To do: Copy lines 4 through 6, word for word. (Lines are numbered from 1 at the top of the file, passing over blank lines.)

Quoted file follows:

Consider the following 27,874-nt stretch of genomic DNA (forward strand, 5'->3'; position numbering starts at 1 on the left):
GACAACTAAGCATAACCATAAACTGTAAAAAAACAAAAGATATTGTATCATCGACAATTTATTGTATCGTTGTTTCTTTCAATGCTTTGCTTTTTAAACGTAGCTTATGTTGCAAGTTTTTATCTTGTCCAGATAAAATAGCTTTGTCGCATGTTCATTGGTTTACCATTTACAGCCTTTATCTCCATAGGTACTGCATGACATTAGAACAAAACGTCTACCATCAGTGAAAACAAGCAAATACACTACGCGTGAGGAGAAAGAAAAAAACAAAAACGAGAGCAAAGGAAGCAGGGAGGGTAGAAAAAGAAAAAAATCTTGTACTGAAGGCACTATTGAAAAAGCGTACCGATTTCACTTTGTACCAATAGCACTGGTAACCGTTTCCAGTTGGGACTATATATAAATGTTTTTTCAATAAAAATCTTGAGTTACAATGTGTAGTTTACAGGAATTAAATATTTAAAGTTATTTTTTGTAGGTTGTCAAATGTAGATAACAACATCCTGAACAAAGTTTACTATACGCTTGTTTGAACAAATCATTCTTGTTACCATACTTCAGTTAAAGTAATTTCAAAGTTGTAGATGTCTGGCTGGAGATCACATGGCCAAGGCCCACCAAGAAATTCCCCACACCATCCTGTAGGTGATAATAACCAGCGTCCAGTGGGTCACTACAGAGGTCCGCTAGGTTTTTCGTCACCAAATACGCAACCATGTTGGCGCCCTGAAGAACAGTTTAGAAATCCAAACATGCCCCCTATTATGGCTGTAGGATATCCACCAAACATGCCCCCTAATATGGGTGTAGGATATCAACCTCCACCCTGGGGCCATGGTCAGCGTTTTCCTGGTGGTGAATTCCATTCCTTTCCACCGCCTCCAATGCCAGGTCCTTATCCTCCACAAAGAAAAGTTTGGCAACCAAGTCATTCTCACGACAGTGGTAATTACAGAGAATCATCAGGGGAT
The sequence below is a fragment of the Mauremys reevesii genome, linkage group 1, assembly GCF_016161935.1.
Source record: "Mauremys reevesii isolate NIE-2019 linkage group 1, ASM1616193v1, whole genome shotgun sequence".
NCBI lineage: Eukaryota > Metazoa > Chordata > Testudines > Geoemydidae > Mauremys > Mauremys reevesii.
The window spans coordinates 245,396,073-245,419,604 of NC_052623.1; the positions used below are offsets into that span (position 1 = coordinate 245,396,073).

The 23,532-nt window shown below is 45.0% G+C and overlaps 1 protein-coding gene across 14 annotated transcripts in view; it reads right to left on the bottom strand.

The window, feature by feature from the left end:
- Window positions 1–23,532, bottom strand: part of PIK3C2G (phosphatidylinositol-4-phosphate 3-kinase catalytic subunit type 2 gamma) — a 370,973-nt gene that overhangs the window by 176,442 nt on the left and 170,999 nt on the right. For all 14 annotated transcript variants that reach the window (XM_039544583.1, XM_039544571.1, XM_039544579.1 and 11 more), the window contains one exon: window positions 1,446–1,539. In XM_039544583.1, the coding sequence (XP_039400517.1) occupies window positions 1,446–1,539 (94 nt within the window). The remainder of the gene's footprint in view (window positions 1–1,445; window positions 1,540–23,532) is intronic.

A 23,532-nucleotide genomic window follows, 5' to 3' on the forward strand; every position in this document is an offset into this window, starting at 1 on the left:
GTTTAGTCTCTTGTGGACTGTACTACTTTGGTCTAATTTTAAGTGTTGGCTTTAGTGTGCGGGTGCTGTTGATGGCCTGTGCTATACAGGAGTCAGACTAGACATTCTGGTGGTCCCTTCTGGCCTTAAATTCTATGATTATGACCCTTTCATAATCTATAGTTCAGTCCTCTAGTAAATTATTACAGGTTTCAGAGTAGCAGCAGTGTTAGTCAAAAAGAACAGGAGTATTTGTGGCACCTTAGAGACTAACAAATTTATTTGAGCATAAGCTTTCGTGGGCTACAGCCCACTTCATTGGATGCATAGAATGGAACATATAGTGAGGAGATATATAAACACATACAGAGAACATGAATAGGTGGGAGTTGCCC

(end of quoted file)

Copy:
Source record: "Mauremys reevesii isolate NIE-2019 linkage group 1, ASM1616193v1, whole genome shotgun sequence".
NCBI lineage: Eukaryota > Metazoa > Chordata > Testudines > Geoemydidae > Mauremys > Mauremys reevesii.
The window spans coordinates 245,396,073-245,419,604 of NC_052623.1; the positions used below are offsets into that span (position 1 = coordinate 245,396,073).